No chapels exist within the village but in former times, the Wesleyans and the Primitive Methodists each had one, the former originally built in 1837 and later enlarged, and the latter built in 1841.
In the main, Luddington has seen little in the way of widespread residential development. In later years property along a part of the High Street has been demolished and infill has been slow to take place. On such a site stood the old Friendship Inn then making up a unique combination of three public houses along this short stretch of highway, the surviving two being the Blue Bell Inn and the Lincolnshire Arms. At the northern end of High Street stands the village primary school, a modern building of single storey construction, and nearby the village hall, the official opening of which was performed by Councillor Donald M. Stewart, in 1984.
Two shops serve the small community, one of these in conjunction with the village Post Office. Directly over the road from the Post Office, in days gone by, stood the village stocks, for punishable offenders. A legacy of its existence remains in the aptly named 'Stocks House' built on this site. Reliable sources among the community tell of the day when Mr. A. Spencer, now one of Luddington's oldest surviving residents and formerly of 'Stocks House', unwittingly cut up the old stocks for use as firewood (leading one to assume that the dreaded contraption at this time was in a less usable state of repair than the days when it reliably secured its victims!)
The great survey following the Conquest revealed the parish of Luddington to have been a river island, having the Meredyke on the south, the Trent on the east and the Don on the north and west. At this time it constituted the most northerly parish within the Isle of Axholme. Its origins are ancient and it is said the name comes from 'the town of the descendants of Ludda or Lodda', an Engle or Saxon. One of the smaller villages in the Isle, Luddington has a present population of around 400 and this shows a proportional decrease from a time in the mid-19th century when the figure rose from 511 to 684. At this time Earl Manvers was Lord of the Manor.
The village contains two churches, one of which is the Anglican parish church, dedicated to St. Oswald, the other being of the Catholic denomination, dedicated to St. Joseph and St. Dimphna. Previous to the present parish church there stood about this place another, described as of the Norman-Saxon period. It was cruciform in design and was originally surmounted by a wooden steeple. The new church is in the Early English style and was opened for divine worship in July 1855. It is situated someway out of the village and its distinctive spire, containing three bells, serves as a pleasant landmark amid the flat surrounding countryside. The old Vicarage, a most spacious and attractive residence on the High Street, is now the private dwelling house.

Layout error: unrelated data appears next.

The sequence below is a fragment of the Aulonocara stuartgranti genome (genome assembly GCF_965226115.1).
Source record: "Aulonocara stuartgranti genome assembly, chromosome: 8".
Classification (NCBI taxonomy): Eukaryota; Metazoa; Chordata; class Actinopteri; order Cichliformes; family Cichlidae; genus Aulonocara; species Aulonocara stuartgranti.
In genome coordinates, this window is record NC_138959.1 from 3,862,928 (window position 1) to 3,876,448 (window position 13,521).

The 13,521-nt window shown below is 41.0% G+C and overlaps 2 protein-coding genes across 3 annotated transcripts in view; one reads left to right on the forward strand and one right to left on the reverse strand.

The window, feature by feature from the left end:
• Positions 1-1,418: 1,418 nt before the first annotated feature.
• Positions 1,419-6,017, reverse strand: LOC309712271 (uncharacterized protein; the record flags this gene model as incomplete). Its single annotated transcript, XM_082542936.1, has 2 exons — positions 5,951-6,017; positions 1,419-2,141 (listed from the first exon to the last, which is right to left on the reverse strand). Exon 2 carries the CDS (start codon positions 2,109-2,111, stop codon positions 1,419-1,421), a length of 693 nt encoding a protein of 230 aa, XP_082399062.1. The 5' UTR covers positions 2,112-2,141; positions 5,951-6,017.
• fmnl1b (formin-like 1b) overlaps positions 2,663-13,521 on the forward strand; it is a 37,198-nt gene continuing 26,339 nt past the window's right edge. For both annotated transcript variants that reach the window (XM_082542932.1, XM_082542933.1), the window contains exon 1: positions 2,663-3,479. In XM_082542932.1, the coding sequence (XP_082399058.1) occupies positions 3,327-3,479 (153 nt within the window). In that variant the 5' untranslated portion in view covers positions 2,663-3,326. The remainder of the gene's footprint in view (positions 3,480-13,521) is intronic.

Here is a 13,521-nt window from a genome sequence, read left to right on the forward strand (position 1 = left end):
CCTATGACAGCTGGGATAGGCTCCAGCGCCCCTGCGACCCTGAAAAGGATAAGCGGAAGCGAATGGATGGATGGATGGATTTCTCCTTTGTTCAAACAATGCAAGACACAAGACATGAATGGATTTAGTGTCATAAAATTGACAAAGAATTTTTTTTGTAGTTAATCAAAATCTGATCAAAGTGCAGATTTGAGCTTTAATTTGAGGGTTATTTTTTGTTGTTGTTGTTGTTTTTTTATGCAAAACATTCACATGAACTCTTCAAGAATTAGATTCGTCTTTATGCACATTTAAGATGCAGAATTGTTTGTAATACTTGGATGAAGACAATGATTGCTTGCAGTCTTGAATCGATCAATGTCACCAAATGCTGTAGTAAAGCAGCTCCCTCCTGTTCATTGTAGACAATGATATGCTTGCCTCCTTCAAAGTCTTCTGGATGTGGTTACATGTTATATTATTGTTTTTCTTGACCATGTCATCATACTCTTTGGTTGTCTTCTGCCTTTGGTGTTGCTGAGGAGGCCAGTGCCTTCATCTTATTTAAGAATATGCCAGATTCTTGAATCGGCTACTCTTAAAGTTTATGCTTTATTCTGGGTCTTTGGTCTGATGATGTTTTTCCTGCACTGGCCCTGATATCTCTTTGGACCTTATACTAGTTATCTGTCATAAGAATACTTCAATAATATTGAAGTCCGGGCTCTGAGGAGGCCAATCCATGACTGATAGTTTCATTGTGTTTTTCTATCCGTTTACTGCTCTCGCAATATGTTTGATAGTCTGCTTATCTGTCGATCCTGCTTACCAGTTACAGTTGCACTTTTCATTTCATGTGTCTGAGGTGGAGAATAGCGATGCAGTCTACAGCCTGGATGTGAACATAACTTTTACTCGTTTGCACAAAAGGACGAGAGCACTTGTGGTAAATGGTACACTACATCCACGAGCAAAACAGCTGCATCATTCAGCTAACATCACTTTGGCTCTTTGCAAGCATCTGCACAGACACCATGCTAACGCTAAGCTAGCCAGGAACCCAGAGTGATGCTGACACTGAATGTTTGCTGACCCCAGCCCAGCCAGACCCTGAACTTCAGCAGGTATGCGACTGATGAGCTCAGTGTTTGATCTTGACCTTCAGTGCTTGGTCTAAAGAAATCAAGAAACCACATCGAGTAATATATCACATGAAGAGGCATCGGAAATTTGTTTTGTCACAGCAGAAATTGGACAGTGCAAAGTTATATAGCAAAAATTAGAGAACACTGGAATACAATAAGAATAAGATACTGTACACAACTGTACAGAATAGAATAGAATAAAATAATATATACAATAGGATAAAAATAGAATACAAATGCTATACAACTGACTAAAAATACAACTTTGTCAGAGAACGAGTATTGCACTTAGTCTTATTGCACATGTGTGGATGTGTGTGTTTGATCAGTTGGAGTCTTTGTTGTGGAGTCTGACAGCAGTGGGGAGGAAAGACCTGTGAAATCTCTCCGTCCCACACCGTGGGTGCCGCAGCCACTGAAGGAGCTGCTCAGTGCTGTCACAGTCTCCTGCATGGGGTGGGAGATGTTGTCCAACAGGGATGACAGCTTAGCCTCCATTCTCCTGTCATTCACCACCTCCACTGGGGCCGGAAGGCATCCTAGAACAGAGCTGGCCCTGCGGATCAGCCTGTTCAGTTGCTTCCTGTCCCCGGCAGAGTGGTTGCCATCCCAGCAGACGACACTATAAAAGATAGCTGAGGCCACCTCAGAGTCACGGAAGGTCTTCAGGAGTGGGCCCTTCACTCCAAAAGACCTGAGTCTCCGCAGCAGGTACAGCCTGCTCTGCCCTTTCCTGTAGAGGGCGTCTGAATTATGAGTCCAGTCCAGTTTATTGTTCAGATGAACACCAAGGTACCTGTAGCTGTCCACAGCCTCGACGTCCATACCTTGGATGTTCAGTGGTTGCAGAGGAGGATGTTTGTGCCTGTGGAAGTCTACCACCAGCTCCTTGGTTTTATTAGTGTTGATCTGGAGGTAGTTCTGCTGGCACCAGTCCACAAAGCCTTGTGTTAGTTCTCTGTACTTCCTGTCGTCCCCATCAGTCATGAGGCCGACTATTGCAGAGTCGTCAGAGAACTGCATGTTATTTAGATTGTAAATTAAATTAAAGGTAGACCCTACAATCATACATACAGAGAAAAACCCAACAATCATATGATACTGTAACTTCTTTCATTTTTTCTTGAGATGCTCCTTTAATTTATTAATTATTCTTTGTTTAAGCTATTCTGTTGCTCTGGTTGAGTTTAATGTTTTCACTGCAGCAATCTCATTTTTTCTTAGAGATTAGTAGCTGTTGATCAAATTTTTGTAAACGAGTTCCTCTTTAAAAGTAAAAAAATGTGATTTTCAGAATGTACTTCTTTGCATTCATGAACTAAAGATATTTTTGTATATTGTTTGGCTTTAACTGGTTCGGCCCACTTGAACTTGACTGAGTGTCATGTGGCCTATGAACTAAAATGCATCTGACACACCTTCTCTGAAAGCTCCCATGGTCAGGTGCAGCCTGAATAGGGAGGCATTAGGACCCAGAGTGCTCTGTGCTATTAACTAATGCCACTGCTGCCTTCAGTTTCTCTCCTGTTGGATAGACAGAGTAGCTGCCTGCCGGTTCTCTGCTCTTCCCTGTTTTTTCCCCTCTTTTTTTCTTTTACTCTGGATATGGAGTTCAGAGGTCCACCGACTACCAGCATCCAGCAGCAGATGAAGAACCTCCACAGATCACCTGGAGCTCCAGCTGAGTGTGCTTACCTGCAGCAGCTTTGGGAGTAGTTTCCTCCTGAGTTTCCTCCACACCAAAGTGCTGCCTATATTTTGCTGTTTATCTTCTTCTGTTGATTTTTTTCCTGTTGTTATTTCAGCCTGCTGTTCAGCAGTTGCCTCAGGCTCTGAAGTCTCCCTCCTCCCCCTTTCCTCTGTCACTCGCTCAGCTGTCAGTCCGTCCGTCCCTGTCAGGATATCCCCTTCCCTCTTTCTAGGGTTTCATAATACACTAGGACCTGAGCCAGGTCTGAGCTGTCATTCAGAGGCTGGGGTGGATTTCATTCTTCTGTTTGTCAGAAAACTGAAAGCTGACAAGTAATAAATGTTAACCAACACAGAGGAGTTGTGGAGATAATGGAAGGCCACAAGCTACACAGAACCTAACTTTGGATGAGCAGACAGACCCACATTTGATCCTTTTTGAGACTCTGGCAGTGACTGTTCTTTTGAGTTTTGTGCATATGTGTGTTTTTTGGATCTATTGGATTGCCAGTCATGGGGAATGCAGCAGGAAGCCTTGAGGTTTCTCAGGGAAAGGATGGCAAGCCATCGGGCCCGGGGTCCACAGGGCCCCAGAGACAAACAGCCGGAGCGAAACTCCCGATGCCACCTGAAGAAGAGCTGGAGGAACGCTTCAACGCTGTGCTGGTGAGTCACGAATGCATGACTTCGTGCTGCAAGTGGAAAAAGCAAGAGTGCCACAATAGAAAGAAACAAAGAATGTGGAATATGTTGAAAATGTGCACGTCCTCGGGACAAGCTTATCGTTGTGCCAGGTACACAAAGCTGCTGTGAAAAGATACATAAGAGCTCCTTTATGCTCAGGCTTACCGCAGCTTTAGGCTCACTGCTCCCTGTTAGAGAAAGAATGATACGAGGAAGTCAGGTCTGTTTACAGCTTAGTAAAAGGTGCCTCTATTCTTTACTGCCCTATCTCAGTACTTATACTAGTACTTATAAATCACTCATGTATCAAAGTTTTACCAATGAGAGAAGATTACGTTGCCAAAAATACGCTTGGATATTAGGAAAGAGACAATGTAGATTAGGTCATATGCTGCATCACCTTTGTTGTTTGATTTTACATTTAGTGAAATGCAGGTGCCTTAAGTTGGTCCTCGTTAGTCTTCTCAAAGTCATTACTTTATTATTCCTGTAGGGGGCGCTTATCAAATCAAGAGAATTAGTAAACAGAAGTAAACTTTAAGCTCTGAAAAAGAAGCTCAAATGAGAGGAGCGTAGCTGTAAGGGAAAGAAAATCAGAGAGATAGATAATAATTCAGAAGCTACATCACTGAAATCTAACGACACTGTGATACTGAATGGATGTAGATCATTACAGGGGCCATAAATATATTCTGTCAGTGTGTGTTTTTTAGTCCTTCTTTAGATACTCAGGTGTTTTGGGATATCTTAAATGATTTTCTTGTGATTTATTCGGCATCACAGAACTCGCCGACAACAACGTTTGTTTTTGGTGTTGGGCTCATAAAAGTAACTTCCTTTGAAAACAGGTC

Perhaps more than any other in the Isle, the township of Luddington is synonymous with the influx of Irish labouring 'gangs' in the latter half of the 19th century. Famine and extreme poverty in their homeland, resulted in vast numbers of single men as well as whole families crossing the Irish Sea to England and making their way to Axholme, where they were engaged as useful and hardworking extras during the corn and potato harvests.
Such names as Kenny, Nolan, Gordon, Donoghue, Kelly, Brady, McEwan and McHugh were commonplace in the Luddington district for many years and whilst most returned after several months of continuous labour to their respective counties, mainly in the west coast of Ireland, more than a few remained and became absorbed into the local community. It is generally said that Luddington today comprises to a large extent descendants of these people, some easily identifiable with names such as Curry and (Mc) Tighe. Indeed, the Census records of the time abound with the names of the families of these adventurers, who came over in hard times, worked the land and significantly left their mark and influence amongst us.
In these modern times the phrase 'ta-ty scratting' (potato picking) is still regularly used within the farming fraternity. Can we suppose it is indicative of earlier times when Axholme played host to our overseas cousins from Ireland?
Established names in the Luddington district, other than those mentioned, include Gelder, Slingsby, Burkill, Stothard, Smith and Spencer. The Parish Registers start from the year 1700, but records in the form of Bishop's Transcripts date from 1599. These records, excepting those in present usage, are deposited at the Lincoln Archives Office and may be consulted on microfilm.